"There were four primary objectives falling in the general categories of lunar surface science, lunar orbital science and engineering-operational. The mission objectives were to explore the Hadley-Apennine region, set up and activate lunar surface scientific experiments, make engineering evaluations of new Apollo equipment, and conduct lunar orbital experiments and photographic tasks," NASA said.

James Irwin works at the Lunar Roving Vehicle during the first Apollo 15 moonwalk. Mount Hadley is in the background. Image courtesy: NASA

James Irwin works at the Lunar Roving Vehicle during the first Apollo 15 moonwalk. Mount Hadley is in the background. Image courtesy: NASA

Astronauts Irwin and Scott performed 18.5 hours of extra vehicular activity on the Moon's surface using the rover, and collected 370 individual rocks and soil samples during their exploration.

This was all while Worden made multiple scientific experiments staying on the lunar orbit. The mission's crew spent two days and 19 hours on the Moon, and reached Earth on 7 August, 1971, having landed in the Pacific Ocean.

5. Apollo 16

As the first ever moon mission to land in the highlands of the lunar surface, Apollo 16's objectives were clear: (1) to inspect, survey, and sample materials and surface features at a selected landing site in the Descartes region; (2) emplace and activate surface experiments; and (3) conduct in-flight experiments and photographic tasks from lunar orbit.

The mission took off from the Kennedy Space Center in Florida on 16 April 1972, and landed on the Moon's surface five days later on 21 April. While astronauts John Young and Charles Duke spent close to three days on Moon, Thomas K Mattingly performed experiments from the lunar orbit.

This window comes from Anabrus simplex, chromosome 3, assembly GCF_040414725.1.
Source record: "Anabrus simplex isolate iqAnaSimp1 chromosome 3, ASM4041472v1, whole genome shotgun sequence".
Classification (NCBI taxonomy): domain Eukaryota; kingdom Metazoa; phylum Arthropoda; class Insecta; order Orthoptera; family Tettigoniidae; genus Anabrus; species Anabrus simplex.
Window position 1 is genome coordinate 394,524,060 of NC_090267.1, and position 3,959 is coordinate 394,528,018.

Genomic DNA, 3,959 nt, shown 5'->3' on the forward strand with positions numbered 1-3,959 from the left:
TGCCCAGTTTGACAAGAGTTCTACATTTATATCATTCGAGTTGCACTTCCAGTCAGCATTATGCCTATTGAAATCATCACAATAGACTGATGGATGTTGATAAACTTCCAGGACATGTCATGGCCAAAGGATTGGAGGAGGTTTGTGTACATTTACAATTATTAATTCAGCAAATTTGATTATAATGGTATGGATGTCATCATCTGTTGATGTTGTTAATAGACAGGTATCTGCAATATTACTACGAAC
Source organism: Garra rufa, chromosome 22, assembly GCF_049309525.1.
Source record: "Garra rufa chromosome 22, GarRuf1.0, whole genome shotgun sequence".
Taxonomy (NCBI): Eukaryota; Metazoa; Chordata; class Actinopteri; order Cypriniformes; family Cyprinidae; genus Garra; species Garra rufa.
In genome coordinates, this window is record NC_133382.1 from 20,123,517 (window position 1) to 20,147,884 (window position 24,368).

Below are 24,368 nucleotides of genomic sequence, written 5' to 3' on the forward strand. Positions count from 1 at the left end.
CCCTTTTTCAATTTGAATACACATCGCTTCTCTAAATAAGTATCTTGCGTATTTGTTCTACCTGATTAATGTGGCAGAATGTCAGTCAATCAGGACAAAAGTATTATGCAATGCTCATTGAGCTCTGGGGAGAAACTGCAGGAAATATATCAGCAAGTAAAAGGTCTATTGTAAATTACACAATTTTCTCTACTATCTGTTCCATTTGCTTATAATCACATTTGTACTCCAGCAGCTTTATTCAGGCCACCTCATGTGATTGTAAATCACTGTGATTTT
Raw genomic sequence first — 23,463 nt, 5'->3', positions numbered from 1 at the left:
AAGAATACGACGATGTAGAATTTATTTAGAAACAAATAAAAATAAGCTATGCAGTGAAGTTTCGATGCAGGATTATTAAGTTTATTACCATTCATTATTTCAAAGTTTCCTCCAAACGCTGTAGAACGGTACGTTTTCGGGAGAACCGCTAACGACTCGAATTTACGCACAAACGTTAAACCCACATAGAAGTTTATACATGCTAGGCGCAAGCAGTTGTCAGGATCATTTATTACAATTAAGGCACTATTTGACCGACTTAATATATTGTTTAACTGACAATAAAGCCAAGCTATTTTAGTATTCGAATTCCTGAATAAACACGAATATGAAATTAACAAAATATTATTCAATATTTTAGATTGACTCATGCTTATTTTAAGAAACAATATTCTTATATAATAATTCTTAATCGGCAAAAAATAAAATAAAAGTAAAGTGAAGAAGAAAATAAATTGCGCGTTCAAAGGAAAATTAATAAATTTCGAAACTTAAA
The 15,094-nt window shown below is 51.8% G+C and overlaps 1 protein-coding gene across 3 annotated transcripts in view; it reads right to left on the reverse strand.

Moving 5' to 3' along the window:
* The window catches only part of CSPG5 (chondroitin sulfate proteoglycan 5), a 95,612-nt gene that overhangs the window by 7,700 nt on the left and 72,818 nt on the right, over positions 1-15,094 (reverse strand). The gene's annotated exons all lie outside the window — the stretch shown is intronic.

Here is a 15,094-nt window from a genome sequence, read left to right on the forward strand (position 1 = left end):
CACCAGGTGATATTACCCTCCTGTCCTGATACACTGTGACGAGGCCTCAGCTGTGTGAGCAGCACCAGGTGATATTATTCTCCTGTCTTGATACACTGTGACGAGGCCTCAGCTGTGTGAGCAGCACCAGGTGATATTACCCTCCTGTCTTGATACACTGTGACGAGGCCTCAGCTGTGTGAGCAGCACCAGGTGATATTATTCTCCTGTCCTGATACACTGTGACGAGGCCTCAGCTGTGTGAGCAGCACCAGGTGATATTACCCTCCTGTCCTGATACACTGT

Using lunar rovers, the two astronauts conducted multiple extra vehicular activities on several regions of the Moon, and conducted nine scientific experiments (that helped verify Apollo 15 data) at eleven different sites. The crew collected collected almost 90 kilograms of samples from the Moon and drover over 26.7 kilometres on its surface.

Total mission time was almost 266 hours, and the crew returned to Earth on 27 April 1972.

6. Apollo 17

The Apollo 17 mission, which was the final Apollo mission from NASA, marked the sixth and last time humans set foot on the Moon. It was launched on 7 December 1972 with astronauts Eugene Cernan, Harrison Schmitt and Ronald E Evans on board.

Apollo 17's lunar landing site was the Taurus-Littrow area on the Moon, where rocks both older and younger than those previously returned from other Apollo missions, as well as from Luna 16 and 20 missions, were expected to be found.

"Scientific objectives of the Apollo 17 mission included geological surveying and sampling of materials in a pre-selected area of the Taurus-Littrow region, deploying and activating surface experiments, and conducting in-flight experiments and photographic tasks during lunar orbit and transearth coast," NASA said.

While Cernan and Schmitt (who was the first-ever scientist to land on moon) stepped down to the lunar surface for scientific experiments, Evans stayed on the lunar orbit. The lunar rover vehicle covered a total of 30.5 kilometres, and the astronauts gathered 110.4 kilograms of material from the satellite. The mission safely returned to Earth on 19 December 1972.

It has now been 46 years since the Apollo 17 mission that man has set foot on the Moon. The primary reason for that is that the goal for lunar missions has shifted to longer and more comprehensive expeditions. "This is much more than flags and footsteps," John Olson, senior NASA official, told Space. "We're going for a sustained human presence in space."

Instead of spending a couple of days on the moon, astronauts are now aiming to embark on missions that could last months. However, NASA's current space shuttles and equipment are not yet capable of crossing low-Earth orbit to reach the moon with the amount of gear required for such a manned expedition.

Until then, NASA's Apollo missions are likely to tell the only stories to be told from ground zero.